Compromise Urged Over Zambian Mining Taxation
12 November 2012
Posted by: SAIT Technical
By Robert Lee (Tax Talk) http://www.tax-news.com/
Executive summary (SAIT Technical)
Dr Mwila Imakando, former head of the EAZ, has urged stakeholders to reach a compromise over mineral taxation in Zambia. The government recently announced that companies would be obliged to make production figures available for tax purposes. The costs of exploration, development and reclamation should be taken into consideration when assessing the level of taxation the government could levy on mining corporations. Mining is a vital, long-term component of Zambia's economy, providing 70% of foreign exchange earnings.
The former head of the Economic Association of Zambia (EAZ), Dr Mwila Imakando, has urged all stakeholders to reach a compromise solution over mineral taxation following a recent announcement by the Zambian government that mineral companies will be compelled to make production figures available for taxation purposes.
As part of an ongoing debate in the region, Dr Imakando stressed that the costs of exploration, development and reclamation should be taken into consideration when assessing the level of taxation the government could levy on mining corporations. He also emphasized that the first step to achieving the necessary balance was to gain accurate information.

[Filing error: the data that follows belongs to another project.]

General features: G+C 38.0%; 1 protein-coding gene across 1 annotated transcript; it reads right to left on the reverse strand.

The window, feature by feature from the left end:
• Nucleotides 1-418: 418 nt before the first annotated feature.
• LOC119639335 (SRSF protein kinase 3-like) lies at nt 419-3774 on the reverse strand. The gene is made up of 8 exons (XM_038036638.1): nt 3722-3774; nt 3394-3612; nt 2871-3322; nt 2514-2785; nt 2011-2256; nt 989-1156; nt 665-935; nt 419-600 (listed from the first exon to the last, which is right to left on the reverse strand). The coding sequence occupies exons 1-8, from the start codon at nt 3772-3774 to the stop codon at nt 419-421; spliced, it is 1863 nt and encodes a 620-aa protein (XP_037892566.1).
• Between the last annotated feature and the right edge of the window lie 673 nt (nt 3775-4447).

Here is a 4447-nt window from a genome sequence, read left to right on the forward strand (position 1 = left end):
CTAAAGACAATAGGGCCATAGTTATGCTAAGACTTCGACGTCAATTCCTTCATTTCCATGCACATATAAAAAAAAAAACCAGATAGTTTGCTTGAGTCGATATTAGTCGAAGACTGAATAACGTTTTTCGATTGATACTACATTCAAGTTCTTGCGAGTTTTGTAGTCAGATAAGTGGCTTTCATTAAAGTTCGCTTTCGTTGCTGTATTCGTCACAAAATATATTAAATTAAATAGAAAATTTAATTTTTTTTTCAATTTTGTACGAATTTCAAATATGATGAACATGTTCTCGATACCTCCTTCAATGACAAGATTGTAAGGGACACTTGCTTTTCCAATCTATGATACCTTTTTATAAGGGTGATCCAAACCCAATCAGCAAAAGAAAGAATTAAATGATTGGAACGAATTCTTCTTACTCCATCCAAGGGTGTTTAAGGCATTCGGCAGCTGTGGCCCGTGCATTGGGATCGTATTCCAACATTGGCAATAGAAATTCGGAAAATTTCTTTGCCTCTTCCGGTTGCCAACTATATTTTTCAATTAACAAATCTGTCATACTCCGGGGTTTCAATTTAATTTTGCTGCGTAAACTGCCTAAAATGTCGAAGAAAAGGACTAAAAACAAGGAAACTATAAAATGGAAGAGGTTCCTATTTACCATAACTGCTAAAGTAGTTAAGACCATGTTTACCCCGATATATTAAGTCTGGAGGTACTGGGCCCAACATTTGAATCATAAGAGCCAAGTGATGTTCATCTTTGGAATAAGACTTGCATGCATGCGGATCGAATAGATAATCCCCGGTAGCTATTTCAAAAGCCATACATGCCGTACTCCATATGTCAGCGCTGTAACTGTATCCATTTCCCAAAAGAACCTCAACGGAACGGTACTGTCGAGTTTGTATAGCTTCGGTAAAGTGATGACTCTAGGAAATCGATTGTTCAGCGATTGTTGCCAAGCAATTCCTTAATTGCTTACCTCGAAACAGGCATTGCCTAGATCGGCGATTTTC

"Debate on mineral taxation is healthy and necessary. Debate must, however, be informed by facts and figures,” he told a mining industry tax conference in Lusaka recently. "Transparency in mineral production figures is critical. Likewise costs of production and declared profits must be supported by accurate information.”
"Compromise is essential in agreeing as to what mineral taxation rates should be levied to ensure a win- win situation for mining companies and the Zambian people,” he said.
Dr Imakando added that independent audits of production, costs and revenues of mining companies by the Zambia Revenue Authority (ZRA) was essential if revenues were to be increased from the mining sector.
"ZRA's capacity to inspect and audit production must be built to allow for a smooth audit of production and revenues, this will result in increased revenue collections from the mining sector,” he observed.
Mining is a seen as a vital, long-term component of Zambia's economy, providing 70% of foreign exchange earnings.
In the 2013 budget, announced on October 12, Zambia's Finance Minister Alexander Chikwanda introduced a property transfer tax at the rate of 10% on the sale or transfer of a mining right, and reduced to 25%, from 100%, the capital expenditure deduction rate applicable in the mining sector. He also stipulated that capital expenditure can only be claimed for deduction from the year the capital asset is brought into use in the business.
Furthermore, transfer pricing rules will be applied to interest payments made by mining companies, with the minister explaining that "this is meant to ensure that interest payments are not only subject to thin capitalization rules but also transfer pricing rules, where the rate on interest between related or associated parties is not at arm's length”.